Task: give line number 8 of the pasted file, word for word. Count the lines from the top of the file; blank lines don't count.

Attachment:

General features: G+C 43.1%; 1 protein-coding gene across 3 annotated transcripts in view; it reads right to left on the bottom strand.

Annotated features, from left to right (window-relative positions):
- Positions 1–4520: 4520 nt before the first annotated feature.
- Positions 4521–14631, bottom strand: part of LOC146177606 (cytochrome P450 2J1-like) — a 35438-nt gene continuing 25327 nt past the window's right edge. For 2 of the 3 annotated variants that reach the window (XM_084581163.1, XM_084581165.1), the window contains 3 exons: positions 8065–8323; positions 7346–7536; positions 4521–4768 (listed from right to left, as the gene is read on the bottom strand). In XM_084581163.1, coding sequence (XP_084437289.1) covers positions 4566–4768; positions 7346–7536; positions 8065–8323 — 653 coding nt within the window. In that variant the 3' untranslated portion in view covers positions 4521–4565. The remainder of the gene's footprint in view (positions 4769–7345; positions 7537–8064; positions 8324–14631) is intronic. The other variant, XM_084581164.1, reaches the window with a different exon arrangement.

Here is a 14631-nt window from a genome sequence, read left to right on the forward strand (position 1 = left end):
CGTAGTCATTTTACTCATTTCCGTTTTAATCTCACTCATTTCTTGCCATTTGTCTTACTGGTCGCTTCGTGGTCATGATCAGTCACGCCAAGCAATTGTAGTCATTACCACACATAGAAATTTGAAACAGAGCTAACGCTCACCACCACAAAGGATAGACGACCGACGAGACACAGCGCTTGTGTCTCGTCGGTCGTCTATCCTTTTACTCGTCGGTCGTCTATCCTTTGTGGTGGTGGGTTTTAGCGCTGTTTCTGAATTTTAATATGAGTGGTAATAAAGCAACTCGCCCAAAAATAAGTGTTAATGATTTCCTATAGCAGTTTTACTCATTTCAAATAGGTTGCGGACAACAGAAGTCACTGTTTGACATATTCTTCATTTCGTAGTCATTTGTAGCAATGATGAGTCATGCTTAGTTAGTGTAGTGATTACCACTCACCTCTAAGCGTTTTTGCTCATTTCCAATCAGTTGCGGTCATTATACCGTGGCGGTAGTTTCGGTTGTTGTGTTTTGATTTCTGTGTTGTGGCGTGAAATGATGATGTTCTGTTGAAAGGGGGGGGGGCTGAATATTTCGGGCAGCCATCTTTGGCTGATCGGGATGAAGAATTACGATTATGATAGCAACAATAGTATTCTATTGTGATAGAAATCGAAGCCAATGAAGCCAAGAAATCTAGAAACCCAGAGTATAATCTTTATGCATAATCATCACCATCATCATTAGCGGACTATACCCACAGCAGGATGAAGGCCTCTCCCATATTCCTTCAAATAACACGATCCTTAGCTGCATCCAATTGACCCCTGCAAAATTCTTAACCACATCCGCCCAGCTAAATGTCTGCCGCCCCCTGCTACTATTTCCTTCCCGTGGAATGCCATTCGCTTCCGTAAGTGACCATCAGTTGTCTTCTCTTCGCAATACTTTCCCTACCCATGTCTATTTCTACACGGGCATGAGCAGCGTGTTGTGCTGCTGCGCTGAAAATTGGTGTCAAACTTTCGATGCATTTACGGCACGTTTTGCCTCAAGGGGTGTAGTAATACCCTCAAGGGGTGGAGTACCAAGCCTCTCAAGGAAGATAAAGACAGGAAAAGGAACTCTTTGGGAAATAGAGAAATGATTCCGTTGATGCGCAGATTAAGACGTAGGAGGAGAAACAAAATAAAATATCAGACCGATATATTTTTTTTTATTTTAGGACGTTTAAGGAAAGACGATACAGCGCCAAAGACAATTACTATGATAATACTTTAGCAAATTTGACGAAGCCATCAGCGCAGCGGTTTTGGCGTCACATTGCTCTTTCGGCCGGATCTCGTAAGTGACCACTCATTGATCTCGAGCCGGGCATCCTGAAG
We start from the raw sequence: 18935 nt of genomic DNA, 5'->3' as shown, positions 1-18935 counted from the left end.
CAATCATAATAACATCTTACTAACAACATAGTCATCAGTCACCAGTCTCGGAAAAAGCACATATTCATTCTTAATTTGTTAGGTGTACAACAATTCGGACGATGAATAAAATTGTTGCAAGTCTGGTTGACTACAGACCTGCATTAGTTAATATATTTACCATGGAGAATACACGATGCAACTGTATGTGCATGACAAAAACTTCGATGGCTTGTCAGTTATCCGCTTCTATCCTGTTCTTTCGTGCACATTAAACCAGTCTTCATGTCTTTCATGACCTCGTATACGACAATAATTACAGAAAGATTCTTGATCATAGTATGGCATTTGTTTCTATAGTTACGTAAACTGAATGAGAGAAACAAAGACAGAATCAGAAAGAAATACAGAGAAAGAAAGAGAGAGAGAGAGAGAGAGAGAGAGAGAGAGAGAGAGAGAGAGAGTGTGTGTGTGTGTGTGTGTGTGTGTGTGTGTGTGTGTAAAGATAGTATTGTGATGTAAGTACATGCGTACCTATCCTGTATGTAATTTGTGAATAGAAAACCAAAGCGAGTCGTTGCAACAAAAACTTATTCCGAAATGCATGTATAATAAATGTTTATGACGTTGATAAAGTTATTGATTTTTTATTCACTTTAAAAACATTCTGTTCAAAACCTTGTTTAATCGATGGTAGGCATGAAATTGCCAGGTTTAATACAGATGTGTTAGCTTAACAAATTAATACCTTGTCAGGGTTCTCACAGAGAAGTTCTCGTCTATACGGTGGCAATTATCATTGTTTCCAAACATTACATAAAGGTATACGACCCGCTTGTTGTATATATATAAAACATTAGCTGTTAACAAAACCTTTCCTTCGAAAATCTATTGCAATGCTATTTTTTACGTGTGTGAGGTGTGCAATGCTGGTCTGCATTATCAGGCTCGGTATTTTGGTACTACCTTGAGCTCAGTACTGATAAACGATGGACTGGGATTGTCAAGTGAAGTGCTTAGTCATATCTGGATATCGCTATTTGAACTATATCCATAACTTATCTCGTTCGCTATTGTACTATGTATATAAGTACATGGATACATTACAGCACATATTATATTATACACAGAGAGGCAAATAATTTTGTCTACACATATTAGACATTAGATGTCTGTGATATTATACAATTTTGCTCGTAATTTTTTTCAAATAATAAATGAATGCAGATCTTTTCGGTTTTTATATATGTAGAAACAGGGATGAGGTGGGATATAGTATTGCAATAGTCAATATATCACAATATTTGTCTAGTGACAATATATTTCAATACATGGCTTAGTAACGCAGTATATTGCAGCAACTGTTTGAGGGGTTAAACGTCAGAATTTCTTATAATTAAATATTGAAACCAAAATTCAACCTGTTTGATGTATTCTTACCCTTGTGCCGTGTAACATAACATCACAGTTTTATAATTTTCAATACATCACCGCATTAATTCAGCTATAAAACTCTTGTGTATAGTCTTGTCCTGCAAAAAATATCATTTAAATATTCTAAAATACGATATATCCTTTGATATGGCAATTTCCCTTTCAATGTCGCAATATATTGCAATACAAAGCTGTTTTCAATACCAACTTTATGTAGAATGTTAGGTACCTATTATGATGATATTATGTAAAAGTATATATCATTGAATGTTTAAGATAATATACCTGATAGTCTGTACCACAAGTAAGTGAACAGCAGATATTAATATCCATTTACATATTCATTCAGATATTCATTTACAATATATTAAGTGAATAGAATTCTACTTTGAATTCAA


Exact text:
CAATCATAATAACATCTTACTAACAACATAGTCATCAGTCACCAGTCTCGGAAAAAGCACATATTCATTCTTAATTTGTTAGGTGTACAACAATTCGGACGATGAATAAAATTGTTGCAAGTCTGGTTGACTACAGACCTGCATTAGTTAATATATTTACCATGGAGAATACACGATGCAACTGTATGTGCATGACAAAAACTTCGATGGCTTGTCAGTTATCCGCTTCTATCCTGTTCTTTCGTGCACATTAAACCAGTCTTCATGTCTTTCATGACCTCGTATACGACAATAATTACAGAAAGATTCTTGATCATAGTATGGCATTTGTTTCTATAGTTACGTAAACTGAATGAGAGAAACAAAGACAGAATCAGAAAGAAATACAGAGAAAGAAAGAGAGAGAGAGAGAGAGAGAGAGAGAGAGAGAGAGAGAGAGAGAGTGTGTGTGTGTGTGTGTGTGTGTGTGTGTGTGTGTGTAAAGATAGTATTGTGATGTAAGTACATGCGTACCTATCCTGTATGTAATTTGTGAATAGAAAACCAAAGCGAGTCGTTGCAACAAAAACTTATTCCGAAATGCATGTATAATAAATGTTTATGACGTTGATAAAGTTATTGATTTTTTATTCACTTTAAAAACATTCTGTTCAAAACCTTGTTTAATCGATGGTAGGCATGAAATTGCCAGGTTTAATACAGATGTGTTAGCTTAACAAATTAATACCTTGTCAGGGTTCTCACAGAGAAGTTCTCGTCTATACGGTGGCAATTATCATTGTTTCCAAACATTACATAAAGGTATACGACCCGCTTGTTGTATATATATAAAACATTAGCTGTTAACAAAACCTTTCCTTCGAAAATCTATTGCAATGCTATTTTTTACGTGTGTGAGGTGTGCAATGCTGGTCTGCATTATCAGGCTCGGTATTTTGGTACTACCTTGAGCTCAGTACTGATAAACGATGGACTGGGATTGTCAAGTGAAGTGCTTAGTCATATCTGGATATCGCTATTTGAACTATATCCATAACTTATCTCGTTCGCTATTGTACTATGTATATAAGTACATGGATACATTACAGCACATATTATATTATACACAGAGAGGCAAATAATTTTGTCTACACATATTAGACATTAGATGTCTGTGATATTATACAATTTTGCTCGTAATTTTTTTCAAATAATAAATGAATGCAGATCTTTTCGGTTTTTATATATGTAGAAACAGGGATGAGGTGGGATATAGTATTGCAATAGTCAATATATCACAATATTTGTCTAGTGACAATATATTTCAATACATGGCTTAGTAACGCAGTATATTGCAGCAACTGTTTGAGGGGTTAAACGTCAGAATTTCTTATAATTAAATATTGAAACCAAAATTCAACCTGTTTGATGTATTCTTACCCTTGTGCCGTGTAACATAACATCACAGTTTTATAATTTTCAATACATCACCGCATTAATTCAGCTATAAAACTCTTGTGTATAGTCTTGTCCTGCAAAAAATATCATTTAAATATTCTAAAATACGATATATCCTTTGATATGGCAATTTCCCTTTCAATGTCGCAATATATTGCAATACAAAGCTGTTTTCAATACCAACTTTATGTAGAATGTTAGGTACCTATTATGATGATATTATGTAAAAGTATATATCATTGAATGTTTAAGATAATATACCTGATAGTCTGTACCACAAGTAAGTGAACAGCAGATATTAATATCCATTTACATATTCATTCAGATATTCATTTACAATATATTAAGTGAATAGAATTCTACTTTGAATTCAA